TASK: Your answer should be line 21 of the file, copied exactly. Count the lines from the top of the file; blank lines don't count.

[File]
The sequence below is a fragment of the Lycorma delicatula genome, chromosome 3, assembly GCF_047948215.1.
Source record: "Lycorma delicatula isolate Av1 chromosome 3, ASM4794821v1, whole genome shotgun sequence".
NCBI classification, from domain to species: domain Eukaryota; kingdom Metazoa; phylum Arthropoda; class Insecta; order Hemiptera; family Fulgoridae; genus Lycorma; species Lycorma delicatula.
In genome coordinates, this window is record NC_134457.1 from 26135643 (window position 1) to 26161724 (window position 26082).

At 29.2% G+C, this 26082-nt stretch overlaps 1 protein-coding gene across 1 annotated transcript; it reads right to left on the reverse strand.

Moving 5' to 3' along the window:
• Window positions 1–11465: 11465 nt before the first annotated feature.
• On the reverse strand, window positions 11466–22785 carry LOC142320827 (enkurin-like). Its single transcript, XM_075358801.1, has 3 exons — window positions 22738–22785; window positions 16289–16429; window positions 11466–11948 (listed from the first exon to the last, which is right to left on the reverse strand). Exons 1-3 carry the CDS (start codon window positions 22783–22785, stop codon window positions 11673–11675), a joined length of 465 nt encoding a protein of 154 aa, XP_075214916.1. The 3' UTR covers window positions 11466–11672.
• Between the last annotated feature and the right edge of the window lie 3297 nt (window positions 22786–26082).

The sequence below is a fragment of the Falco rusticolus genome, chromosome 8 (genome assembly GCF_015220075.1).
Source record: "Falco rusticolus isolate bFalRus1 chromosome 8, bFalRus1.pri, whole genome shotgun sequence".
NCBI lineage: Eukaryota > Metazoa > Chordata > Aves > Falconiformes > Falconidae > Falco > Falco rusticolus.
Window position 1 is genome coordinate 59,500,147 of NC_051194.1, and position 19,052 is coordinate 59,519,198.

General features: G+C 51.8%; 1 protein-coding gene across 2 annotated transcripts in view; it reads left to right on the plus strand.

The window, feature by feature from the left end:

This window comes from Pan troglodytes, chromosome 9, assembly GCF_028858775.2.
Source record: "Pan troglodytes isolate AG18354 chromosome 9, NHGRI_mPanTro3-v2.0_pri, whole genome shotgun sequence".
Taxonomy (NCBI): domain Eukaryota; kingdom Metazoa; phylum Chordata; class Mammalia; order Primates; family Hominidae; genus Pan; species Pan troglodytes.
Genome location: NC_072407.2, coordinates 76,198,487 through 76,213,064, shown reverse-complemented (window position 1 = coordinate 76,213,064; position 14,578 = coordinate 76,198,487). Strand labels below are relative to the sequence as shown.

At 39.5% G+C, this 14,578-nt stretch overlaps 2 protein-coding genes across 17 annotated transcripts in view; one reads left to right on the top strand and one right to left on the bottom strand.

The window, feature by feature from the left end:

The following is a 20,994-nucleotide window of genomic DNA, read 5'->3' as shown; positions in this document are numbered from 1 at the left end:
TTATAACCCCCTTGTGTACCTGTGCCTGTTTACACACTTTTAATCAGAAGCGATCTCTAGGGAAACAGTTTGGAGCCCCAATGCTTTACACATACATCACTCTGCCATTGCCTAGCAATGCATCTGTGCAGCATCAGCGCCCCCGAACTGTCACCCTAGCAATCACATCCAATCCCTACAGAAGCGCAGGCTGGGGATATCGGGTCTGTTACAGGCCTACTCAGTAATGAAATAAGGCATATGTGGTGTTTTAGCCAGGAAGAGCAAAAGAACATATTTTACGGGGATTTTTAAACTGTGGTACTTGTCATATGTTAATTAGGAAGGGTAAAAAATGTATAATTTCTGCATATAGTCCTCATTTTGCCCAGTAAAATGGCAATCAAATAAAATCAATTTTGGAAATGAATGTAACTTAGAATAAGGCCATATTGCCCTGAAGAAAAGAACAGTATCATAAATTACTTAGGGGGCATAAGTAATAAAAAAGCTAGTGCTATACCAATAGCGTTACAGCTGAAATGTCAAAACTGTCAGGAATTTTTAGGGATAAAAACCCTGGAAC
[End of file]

The window, feature by feature from the left end: